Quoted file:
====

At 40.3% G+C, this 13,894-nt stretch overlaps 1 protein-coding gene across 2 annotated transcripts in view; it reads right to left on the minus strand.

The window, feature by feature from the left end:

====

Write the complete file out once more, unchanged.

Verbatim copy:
At 40.3% G+C, this 13,894-nt stretch overlaps 1 protein-coding gene across 2 annotated transcripts in view; it reads right to left on the minus strand.

The window, feature by feature from the left end: